Dr. P. here talking about PI-RADS 2.1 central zone lesions. What if we have a scenario where something in the central zone is worrisome? In the PI-RADS four or five high or very high risk for cancer. When does that happen? When do we make that designation? While we make it when the CZ shows focal early enhancement, which it shouldn't do, or asymmetry between the right and left sides. Let's look at the axial projection. I'm going to do a little drawing here. I'm going to make my prostate down at the bottom. Here's my prostate gland. That is the peripheral anatomic capsule. I'm going to make the TZ red, so we got our peripheral zone out here. Just put a few dots on it. And then we have our ejaculatory ducts and we're up high near the base, so our ejaculatory ducts are here. And if we were to look sagittally, this would be the sagittal view of the prostate.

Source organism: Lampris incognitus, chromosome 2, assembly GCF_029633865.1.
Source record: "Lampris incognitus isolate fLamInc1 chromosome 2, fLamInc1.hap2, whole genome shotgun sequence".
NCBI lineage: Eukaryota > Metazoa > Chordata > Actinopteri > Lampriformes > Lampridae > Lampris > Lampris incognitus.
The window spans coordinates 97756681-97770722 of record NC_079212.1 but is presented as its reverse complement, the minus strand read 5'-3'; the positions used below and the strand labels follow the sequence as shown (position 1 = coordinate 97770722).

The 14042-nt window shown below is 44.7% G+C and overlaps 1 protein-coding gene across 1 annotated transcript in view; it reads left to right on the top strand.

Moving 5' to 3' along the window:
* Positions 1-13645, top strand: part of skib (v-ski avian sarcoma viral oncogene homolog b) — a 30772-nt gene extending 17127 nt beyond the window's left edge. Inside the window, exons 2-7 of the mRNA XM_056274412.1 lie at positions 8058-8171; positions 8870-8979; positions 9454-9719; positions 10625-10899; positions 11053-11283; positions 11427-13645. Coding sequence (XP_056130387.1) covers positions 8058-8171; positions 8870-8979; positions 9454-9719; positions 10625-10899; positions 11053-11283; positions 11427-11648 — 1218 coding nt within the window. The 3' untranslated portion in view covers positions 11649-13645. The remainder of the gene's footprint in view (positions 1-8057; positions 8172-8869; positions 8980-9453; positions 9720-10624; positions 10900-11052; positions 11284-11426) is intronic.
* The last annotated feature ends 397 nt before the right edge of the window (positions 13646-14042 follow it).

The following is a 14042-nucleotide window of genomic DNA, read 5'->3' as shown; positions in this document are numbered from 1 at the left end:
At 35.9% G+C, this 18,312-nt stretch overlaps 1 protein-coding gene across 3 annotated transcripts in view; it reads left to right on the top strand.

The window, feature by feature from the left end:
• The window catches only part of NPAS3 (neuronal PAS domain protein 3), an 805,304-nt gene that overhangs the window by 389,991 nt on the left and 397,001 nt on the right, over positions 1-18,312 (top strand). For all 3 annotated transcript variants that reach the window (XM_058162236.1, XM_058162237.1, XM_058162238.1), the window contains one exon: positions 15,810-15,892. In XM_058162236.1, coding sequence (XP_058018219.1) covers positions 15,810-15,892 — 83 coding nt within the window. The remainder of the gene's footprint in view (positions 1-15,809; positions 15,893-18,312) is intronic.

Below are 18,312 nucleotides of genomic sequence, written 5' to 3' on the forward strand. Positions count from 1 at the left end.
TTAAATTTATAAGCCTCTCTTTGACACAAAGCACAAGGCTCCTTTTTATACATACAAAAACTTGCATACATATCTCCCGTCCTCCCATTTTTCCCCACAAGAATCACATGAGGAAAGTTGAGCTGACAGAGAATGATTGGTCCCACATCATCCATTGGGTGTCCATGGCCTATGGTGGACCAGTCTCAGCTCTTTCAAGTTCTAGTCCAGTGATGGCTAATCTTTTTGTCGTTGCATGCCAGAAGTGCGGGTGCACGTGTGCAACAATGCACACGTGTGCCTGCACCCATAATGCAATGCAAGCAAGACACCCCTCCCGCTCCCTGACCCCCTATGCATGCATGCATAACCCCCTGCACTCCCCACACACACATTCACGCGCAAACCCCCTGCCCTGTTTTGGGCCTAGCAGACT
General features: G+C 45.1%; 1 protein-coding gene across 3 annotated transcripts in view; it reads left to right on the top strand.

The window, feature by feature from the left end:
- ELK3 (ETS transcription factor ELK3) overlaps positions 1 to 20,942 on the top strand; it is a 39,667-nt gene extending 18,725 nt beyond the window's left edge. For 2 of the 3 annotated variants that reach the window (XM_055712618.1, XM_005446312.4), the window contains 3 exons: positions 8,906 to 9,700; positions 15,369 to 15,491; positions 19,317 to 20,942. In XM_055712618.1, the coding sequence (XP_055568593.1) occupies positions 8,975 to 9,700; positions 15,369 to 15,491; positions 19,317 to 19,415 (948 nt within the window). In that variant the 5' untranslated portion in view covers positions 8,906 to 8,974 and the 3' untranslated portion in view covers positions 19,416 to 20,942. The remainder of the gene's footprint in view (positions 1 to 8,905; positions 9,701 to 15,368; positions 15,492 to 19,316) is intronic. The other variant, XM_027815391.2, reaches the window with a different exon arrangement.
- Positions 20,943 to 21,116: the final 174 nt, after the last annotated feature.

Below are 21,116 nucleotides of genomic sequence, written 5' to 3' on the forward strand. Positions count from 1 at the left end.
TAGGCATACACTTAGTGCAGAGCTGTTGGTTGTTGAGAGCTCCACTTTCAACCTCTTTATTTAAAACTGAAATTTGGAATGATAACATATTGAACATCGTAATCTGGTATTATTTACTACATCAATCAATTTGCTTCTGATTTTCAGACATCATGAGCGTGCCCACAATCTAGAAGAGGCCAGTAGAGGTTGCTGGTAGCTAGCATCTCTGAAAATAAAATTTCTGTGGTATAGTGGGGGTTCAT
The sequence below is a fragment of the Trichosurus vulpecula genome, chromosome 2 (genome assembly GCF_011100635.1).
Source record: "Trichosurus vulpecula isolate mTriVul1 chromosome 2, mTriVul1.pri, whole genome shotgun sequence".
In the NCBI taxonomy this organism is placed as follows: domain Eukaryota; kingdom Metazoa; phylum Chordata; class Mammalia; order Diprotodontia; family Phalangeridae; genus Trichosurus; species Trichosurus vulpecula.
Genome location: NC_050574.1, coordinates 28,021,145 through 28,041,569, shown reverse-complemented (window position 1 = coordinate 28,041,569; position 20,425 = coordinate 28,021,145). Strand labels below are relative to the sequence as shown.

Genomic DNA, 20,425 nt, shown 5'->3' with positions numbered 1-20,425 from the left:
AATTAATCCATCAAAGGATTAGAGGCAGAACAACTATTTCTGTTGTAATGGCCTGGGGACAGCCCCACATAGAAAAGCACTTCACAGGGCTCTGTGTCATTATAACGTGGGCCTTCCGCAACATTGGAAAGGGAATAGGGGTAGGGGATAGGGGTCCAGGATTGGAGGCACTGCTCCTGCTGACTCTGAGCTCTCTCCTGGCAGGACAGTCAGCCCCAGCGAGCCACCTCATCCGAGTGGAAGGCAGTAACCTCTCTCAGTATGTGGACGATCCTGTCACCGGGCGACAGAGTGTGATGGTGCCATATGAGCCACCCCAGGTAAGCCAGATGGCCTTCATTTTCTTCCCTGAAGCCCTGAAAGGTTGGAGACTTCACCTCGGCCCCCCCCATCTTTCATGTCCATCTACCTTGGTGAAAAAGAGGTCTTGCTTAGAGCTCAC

Here's the bladder or in the posterosuperior quadrant somewhere. And then our CZ is going to sit right about here. I'm going to draw right over it again. And our CZ is going to encompass the ejaculatory ducts. So if we were to see focal early enhancement between or in the central zone, or asymmetrically between one side and the other, that would be cause for concern. Or on the high B value images, we have pronounced diffusion restriction or dark intensity on the ADC map in this locus, those are signs for CZ malignancy. So in other words, the CZ in an unusual position posterosuperior in the prostate gland is often inert. It does not often enhance very early on. It does not often demonstrate pronounced diffusion restriction as some other benign lesions may do. Like TZ nodules, both extruded and non extruded types, the CZ malignancy signs in PI-RADS 2.1. Dr. P. out.
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Content reviewed: December 29, 2021